# with `dis_cos1` that will be rewritten and appended to the base with
  # each iteration.
  if(is.null(dis_cos)) {
    dis_cos <- rlnormTrunc(success_cos, avg_cos, stdev_cos, min = 50000, max = 1000000)
    dis_cos <- tibble(amount = dis_cos, N = 1, 
                      # `years_extended` set to follow Poisson distribution
                      years_extended = rpois(success_cos, 2) + 1,
                      total_commitment = amount * years_extended)
  } else {
    dis_cos1 <- rlnormTrunc(success_cos, avg_cos, stdev_cos, min = 50000, max = 1000000)
    dis_cos1 <- tibble(amount = dis_cos1, N = max(dis_cos$N) + 1, 
                       years_extended = rpois(success_cos, 2) + 1,
                   total_commitment = amount * years_extended) 
  }
  dis_cos <<- bind_rows(dis_cos, dis_cos1)
}

# Test the function.  Output confirms that simulation is
# successful and appended to the base.
test_sim <- sim_cos()
test_sim
## # A tibble: 10 × 4
##     amount     N years_extended total_commitment
##      <dbl> <dbl>          <dbl>            <dbl>
##  1 529597.     1              3         1588790.
##  2 170353.     1              5          851766.
##  3 703527.     1              3         2110580.
##  4 836028.     1              3         2508083.
##  5  57346.     1              6          344074.
##  6 380189.     2              1          380189.
##  7 277811.     2              2          555622.
##  8  68134.     2              6          408802.
##  9 739936.     2              5         3699679.
## 10 104654.     2              4          418618.

The above dataframe represents two simulations of a single year of giving for corporations. So, we have our function working. Now we can run it for real to simulate a single year of giving one thousand times (or more, if we wanted).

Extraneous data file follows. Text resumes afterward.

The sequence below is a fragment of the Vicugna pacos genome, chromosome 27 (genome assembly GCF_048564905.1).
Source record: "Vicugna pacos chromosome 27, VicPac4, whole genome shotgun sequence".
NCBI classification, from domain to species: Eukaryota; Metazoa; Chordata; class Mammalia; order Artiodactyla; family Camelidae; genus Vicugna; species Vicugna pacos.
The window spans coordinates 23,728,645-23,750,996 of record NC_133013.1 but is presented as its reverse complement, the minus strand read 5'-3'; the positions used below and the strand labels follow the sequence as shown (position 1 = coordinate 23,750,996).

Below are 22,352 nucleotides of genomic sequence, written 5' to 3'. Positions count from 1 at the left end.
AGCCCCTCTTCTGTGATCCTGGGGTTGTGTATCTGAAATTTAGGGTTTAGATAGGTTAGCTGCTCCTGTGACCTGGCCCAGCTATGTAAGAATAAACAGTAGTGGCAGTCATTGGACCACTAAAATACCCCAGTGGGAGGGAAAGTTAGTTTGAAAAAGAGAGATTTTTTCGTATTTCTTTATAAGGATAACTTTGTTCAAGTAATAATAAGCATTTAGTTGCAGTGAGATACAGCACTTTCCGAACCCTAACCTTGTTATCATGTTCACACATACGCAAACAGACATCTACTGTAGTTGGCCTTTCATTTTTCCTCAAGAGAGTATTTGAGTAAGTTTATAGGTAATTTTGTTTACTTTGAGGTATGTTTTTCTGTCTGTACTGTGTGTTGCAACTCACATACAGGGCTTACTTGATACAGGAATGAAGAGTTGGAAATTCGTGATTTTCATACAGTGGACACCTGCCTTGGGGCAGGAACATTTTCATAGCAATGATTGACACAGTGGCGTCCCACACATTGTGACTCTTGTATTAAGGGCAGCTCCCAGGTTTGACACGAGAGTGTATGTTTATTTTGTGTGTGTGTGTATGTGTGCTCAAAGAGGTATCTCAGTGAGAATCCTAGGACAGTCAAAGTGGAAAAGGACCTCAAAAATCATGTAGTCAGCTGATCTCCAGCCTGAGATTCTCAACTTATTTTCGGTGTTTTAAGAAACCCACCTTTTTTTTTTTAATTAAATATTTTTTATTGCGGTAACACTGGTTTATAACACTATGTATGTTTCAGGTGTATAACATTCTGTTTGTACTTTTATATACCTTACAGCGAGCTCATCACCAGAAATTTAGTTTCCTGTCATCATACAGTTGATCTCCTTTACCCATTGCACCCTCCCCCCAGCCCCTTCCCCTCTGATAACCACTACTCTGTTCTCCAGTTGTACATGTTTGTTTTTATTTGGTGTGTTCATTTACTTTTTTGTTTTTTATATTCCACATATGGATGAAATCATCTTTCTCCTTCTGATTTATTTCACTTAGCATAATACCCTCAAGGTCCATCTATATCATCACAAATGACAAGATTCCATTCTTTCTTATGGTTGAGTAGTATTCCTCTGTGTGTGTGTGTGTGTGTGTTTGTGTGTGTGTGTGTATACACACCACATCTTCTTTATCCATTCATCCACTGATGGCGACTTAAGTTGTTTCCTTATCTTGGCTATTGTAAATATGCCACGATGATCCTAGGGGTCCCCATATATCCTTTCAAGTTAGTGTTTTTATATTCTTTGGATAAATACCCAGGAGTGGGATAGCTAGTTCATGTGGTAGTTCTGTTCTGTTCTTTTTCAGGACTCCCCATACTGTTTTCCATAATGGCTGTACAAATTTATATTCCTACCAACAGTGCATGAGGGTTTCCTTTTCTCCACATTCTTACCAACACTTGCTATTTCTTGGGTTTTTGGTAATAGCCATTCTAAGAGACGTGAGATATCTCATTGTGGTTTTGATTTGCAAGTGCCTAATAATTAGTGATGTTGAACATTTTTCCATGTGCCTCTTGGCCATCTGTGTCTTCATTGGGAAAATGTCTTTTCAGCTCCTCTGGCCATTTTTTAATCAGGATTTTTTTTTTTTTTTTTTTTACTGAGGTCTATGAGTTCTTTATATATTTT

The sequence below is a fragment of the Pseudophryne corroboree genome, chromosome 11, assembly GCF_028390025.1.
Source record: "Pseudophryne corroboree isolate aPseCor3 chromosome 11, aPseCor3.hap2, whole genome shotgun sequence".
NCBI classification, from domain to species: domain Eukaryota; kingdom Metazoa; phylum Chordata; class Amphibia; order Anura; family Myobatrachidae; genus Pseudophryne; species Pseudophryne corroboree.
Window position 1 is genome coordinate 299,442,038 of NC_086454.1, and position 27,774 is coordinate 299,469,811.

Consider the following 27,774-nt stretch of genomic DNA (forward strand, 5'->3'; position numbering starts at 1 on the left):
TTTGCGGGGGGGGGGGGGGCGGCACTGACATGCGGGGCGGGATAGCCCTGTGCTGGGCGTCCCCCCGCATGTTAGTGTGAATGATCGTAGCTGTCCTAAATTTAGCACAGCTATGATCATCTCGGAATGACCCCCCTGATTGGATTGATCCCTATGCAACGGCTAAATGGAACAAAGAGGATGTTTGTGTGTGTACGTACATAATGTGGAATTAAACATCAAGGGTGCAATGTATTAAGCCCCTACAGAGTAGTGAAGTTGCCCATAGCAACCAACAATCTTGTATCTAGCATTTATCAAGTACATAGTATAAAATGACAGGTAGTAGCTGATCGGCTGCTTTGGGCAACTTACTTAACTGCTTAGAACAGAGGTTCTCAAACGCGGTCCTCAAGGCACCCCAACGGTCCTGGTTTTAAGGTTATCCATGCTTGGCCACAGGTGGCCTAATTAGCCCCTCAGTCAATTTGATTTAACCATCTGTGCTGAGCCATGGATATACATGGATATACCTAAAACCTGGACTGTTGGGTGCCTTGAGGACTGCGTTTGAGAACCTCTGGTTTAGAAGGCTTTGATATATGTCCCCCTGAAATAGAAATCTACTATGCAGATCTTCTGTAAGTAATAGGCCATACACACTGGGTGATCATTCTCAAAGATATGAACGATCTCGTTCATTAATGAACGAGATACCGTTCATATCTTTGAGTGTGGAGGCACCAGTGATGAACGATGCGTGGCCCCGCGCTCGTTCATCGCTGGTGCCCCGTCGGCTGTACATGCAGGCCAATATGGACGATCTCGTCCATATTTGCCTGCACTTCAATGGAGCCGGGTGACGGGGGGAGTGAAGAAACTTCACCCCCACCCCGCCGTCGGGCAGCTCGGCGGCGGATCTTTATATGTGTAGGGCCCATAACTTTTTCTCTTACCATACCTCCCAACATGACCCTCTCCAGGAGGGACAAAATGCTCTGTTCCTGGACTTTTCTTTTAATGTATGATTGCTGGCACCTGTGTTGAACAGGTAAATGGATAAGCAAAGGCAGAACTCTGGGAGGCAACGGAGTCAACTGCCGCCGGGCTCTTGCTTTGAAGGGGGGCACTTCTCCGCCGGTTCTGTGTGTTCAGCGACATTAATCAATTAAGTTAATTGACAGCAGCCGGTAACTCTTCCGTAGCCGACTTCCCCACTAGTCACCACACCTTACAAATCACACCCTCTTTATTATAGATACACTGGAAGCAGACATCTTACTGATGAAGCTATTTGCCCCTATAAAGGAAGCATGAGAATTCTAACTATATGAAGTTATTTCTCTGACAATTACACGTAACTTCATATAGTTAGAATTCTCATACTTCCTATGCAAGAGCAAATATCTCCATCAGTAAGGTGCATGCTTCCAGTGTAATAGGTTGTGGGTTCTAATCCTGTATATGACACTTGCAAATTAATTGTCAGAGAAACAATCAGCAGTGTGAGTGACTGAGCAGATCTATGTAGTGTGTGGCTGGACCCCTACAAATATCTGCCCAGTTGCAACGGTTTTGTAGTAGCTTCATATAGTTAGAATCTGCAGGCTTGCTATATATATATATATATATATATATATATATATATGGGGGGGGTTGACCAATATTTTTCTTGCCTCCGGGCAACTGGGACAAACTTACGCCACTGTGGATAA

# Clear the old `dis_cos` value from the envirnment 
# so we can start anew.
rm(dis_cos)

# initialize the assignments needed by the function
dis_cos <- dis_cos1 <- NULL

# Use `replicate()` for the Monte Carlo simulation
replicate(1000, sim_cos())

Now to make a quick inspection of the data we just simulated, we can review the distribution of both the gift sizes and the number of years the gifts are extended.

dis_cos %>%
  ggplot(aes(amount)) +
  geom_histogram() +
  theme_minimal() +
  scale_x_continuous(labels = dollar) +
  labs(title = "Distribution of Simulated Gift Amounts")
dis_cos %>%
  ggplot(aes(years_extended)) +
  geom_histogram() +
  theme_minimal() +
  scale_x_continuous(breaks = c(seq(1, max(dis_cos$years_extended), by = 1))) +
  labs(title = "Distribution of Simulated Number of Years Extended")

Ranges and distributions look as-expected, so we can move on to the next step which is to loop this simulation over multiple years.